Using support staff is ‘teaching on the cheap’

Support staff Trade unions
Schools have been accused of using teaching assistants and cover supervisors to teach children on a regular basis rather than employing qualified teachers.

A study by the Association of Teachers and Lecturers (ATL) involving more than 1,435 support staff in state-funded UK schools found that 32 per cent of them said they cover lessons for absent teachers. This included a quarter of the teaching assistants who responded.

Of the 400-plus who stand in for the regular class teacher when they are off sick or on a training course, 60 per cent said they undertook the same work as fully qualified teachers.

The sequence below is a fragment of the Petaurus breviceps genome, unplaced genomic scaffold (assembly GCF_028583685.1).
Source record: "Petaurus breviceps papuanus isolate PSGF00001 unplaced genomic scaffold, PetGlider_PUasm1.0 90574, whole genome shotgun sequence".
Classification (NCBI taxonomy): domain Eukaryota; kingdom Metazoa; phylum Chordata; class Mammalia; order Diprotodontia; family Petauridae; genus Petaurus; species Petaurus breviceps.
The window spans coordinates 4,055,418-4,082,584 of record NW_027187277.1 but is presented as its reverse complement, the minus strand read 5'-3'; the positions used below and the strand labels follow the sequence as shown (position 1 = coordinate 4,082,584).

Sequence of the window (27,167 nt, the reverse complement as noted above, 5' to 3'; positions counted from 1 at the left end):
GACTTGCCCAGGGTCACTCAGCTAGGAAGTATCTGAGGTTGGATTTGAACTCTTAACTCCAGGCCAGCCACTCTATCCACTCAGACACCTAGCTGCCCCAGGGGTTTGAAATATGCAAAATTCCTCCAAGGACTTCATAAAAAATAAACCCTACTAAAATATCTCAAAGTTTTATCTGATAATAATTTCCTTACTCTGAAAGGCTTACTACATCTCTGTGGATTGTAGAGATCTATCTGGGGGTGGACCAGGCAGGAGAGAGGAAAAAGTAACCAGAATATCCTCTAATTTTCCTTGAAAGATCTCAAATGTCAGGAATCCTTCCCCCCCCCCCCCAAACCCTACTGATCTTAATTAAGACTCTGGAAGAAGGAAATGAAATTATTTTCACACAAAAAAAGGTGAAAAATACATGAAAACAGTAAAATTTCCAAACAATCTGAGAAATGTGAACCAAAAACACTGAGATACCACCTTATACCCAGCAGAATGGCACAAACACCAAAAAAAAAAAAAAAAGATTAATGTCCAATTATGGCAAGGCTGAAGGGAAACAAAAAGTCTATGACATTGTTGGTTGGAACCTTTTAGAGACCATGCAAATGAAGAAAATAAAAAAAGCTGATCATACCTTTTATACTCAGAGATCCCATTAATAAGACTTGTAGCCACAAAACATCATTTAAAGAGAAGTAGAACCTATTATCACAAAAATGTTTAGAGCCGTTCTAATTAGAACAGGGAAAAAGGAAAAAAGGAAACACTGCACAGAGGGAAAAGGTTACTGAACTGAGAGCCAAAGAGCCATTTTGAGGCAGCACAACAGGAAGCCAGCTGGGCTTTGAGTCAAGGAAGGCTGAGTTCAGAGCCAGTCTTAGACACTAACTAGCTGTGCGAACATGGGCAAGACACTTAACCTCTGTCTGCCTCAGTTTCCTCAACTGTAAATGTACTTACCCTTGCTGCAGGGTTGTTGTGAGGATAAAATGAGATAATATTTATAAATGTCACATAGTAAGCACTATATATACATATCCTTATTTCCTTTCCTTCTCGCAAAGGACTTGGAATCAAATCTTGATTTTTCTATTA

More than 70 per cent of support staff said they delivered lessons when they supervised a class, while two-thirds said they have to prepare work for the children to do. A fifth of the support staff said they covered more lessons during the last school year (2012/13) than the year before.

Register now, read forever

Thank you for visiting SecEd and reading some of our content for professionals in secondary education. Register now for free to get unlimited access to all content.

What's included:

  • Unlimited access to news, best practice articles and podcast

  • New content and e-bulletins delivered straight to your inbox every Monday and Thursday


Already have an account? Sign in here